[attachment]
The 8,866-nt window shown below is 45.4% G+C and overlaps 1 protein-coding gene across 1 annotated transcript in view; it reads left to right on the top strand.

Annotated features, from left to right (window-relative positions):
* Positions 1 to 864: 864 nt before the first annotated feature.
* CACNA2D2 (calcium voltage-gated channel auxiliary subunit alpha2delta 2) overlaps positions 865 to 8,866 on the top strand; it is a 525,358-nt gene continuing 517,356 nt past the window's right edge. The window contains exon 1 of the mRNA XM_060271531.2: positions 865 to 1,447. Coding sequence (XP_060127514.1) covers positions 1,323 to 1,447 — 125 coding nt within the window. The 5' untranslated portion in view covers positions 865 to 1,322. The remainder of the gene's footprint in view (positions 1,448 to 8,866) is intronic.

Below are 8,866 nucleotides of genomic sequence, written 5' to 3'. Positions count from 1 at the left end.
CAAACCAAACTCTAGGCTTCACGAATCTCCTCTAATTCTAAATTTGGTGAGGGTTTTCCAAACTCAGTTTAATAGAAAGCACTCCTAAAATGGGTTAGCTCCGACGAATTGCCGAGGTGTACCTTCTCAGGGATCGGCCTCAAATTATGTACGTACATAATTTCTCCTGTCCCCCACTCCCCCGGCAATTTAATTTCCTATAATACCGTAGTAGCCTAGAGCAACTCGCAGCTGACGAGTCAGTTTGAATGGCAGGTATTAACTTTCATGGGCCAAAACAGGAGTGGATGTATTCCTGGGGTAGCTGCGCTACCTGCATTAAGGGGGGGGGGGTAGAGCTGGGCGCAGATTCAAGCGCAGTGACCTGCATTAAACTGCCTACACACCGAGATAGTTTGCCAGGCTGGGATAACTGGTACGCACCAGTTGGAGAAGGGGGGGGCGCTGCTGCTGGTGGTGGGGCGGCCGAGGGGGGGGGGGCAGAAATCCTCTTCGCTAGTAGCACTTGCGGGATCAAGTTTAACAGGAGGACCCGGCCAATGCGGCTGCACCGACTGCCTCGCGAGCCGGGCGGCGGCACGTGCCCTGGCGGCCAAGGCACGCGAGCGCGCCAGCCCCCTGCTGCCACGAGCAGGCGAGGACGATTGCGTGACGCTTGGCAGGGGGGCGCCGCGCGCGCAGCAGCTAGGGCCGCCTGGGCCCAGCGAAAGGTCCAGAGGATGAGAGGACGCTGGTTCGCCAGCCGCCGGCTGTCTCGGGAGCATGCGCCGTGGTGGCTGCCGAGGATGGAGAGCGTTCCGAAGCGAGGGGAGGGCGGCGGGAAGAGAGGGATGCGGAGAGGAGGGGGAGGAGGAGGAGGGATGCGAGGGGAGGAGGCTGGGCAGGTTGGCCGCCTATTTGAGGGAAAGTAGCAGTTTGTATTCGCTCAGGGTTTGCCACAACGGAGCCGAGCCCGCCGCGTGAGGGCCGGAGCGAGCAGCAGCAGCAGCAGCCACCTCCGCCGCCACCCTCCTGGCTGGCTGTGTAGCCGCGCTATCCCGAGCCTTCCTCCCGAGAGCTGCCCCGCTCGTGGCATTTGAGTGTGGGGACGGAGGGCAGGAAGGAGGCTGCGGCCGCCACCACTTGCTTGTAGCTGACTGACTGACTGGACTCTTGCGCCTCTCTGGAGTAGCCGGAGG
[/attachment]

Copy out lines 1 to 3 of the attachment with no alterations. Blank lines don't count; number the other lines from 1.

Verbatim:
The 8,866-nt window shown below is 45.4% G+C and overlaps 1 protein-coding gene across 1 annotated transcript in view; it reads left to right on the top strand.

Annotated features, from left to right (window-relative positions):
* Positions 1 to 864: 864 nt before the first annotated feature.